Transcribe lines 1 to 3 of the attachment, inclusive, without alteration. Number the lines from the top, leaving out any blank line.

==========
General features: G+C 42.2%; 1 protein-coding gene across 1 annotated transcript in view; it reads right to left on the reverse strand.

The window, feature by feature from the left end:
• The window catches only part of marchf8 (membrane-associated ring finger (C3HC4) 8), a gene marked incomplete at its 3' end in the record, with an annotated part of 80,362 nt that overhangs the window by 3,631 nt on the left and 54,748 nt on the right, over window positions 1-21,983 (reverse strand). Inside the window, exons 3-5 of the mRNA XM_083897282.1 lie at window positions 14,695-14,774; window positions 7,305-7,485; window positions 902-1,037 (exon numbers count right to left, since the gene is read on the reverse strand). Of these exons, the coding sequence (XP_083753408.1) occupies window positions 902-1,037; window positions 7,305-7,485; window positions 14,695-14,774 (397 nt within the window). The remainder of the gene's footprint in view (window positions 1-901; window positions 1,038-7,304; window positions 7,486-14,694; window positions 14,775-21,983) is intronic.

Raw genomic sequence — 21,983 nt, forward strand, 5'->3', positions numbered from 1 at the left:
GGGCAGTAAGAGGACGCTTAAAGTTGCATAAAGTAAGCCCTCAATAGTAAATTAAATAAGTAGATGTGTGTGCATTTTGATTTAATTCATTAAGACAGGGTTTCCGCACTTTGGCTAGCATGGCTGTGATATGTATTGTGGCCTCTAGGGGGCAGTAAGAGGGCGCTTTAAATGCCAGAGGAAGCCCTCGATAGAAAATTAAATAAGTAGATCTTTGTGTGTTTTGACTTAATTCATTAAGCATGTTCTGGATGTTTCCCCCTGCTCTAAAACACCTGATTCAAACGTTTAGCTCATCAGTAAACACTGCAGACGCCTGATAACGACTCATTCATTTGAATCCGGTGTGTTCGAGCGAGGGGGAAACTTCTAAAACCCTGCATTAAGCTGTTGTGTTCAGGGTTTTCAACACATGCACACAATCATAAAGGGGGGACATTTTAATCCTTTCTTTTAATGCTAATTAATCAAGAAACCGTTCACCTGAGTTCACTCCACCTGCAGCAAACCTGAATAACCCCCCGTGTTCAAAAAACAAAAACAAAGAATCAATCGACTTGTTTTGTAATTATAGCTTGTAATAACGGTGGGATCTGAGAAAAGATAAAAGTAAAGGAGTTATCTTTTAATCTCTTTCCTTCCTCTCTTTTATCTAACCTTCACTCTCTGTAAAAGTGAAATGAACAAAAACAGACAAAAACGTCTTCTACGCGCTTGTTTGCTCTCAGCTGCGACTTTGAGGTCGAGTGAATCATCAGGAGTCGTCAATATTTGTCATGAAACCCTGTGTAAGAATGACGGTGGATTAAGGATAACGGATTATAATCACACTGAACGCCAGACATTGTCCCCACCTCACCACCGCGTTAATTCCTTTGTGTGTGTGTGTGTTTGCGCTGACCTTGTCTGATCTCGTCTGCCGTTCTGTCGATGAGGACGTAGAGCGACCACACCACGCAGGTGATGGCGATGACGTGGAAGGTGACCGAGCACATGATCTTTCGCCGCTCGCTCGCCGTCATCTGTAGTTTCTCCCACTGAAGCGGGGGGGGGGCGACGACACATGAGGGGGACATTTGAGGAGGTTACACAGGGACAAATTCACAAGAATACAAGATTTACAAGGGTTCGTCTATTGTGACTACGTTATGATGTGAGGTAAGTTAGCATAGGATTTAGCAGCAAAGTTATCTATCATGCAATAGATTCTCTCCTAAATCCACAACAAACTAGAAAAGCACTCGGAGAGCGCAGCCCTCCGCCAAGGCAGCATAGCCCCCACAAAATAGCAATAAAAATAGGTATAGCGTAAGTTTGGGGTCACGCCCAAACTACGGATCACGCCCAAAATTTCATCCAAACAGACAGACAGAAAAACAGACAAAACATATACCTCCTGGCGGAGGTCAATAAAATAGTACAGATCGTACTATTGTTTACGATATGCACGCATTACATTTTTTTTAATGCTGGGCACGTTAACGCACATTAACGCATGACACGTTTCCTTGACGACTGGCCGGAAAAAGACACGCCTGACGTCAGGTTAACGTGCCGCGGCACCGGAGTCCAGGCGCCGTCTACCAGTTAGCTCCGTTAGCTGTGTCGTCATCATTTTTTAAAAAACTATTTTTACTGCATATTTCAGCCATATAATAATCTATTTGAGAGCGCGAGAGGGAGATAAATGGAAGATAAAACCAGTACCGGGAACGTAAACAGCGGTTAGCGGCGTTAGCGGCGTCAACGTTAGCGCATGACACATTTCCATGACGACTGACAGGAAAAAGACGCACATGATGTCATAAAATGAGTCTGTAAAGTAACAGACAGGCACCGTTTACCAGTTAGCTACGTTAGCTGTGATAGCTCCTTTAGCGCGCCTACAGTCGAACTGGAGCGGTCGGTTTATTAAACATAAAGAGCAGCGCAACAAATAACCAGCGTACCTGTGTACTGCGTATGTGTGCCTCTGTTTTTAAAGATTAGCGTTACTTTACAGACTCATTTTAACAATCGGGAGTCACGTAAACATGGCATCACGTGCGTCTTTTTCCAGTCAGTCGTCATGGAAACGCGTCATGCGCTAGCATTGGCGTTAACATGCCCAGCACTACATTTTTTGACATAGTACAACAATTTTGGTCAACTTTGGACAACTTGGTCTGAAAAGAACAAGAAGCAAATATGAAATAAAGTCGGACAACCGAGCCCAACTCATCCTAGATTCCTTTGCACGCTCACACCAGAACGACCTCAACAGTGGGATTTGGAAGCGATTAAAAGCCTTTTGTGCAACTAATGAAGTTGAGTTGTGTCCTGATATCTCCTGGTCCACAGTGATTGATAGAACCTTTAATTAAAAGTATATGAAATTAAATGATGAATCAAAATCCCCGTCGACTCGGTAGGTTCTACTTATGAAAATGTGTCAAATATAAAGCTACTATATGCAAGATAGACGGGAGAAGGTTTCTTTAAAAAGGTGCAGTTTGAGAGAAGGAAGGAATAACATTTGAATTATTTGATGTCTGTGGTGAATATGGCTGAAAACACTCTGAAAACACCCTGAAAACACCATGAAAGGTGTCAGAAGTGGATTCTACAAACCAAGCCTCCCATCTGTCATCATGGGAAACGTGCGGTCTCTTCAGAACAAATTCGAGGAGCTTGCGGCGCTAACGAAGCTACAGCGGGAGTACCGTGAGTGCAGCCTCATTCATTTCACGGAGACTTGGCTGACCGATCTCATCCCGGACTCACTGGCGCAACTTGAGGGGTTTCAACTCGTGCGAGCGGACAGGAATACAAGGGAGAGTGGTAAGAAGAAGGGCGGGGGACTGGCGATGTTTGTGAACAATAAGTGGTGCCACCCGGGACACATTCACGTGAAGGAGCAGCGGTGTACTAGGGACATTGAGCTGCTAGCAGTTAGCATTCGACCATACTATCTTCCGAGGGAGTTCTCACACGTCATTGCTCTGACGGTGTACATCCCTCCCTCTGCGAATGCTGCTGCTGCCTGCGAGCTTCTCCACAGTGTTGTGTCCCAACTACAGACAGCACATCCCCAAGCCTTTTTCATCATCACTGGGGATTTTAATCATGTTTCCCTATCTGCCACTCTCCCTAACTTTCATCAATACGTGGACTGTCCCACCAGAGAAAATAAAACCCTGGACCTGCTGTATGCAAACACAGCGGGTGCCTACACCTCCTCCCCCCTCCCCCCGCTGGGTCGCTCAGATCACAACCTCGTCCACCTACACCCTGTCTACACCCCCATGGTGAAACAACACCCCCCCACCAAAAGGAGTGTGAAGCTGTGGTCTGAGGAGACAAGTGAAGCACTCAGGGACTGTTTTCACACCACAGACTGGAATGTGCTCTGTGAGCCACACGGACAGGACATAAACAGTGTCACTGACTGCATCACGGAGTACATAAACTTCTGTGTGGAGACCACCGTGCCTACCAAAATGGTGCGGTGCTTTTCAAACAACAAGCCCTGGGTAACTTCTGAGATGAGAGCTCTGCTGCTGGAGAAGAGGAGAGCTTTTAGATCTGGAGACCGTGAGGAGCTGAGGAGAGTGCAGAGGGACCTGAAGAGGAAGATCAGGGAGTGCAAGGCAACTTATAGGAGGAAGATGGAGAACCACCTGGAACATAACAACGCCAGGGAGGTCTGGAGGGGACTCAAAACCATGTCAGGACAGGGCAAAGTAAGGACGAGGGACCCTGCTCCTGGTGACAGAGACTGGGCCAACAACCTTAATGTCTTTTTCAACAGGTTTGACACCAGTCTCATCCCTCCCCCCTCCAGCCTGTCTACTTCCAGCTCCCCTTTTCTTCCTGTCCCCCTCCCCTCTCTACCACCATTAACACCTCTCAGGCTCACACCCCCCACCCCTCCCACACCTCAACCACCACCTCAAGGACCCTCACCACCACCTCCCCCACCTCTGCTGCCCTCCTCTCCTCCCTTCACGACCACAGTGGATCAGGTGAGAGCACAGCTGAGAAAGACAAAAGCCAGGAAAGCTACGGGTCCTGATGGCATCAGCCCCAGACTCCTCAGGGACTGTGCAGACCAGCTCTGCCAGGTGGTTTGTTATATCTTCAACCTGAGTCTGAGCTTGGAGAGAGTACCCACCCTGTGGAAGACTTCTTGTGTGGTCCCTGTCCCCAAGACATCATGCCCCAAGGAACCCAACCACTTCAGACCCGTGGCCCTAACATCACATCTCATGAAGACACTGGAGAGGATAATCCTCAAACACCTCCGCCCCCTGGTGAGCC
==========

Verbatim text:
General features: G+C 42.2%; 1 protein-coding gene across 1 annotated transcript in view; it reads right to left on the reverse strand.

The window, feature by feature from the left end:
• The window catches only part of marchf8 (membrane-associated ring finger (C3HC4) 8), a gene marked incomplete at its 3' end in the record, with an annotated part of 80,362 nt that overhangs the window by 3,631 nt on the left and 54,748 nt on the right, over window positions 1-21,983 (reverse strand). Inside the window, exons 3-5 of the mRNA XM_083897282.1 lie at window positions 14,695-14,774; window positions 7,305-7,485; window positions 902-1,037 (exon numbers count right to left, since the gene is read on the reverse strand). Of these exons, the coding sequence (XP_083753408.1) occupies window positions 902-1,037; window positions 7,305-7,485; window positions 14,695-14,774 (397 nt within the window). The remainder of the gene's footprint in view (window positions 1-901; window positions 1,038-7,304; window positions 7,486-14,694; window positions 14,775-21,983) is intronic.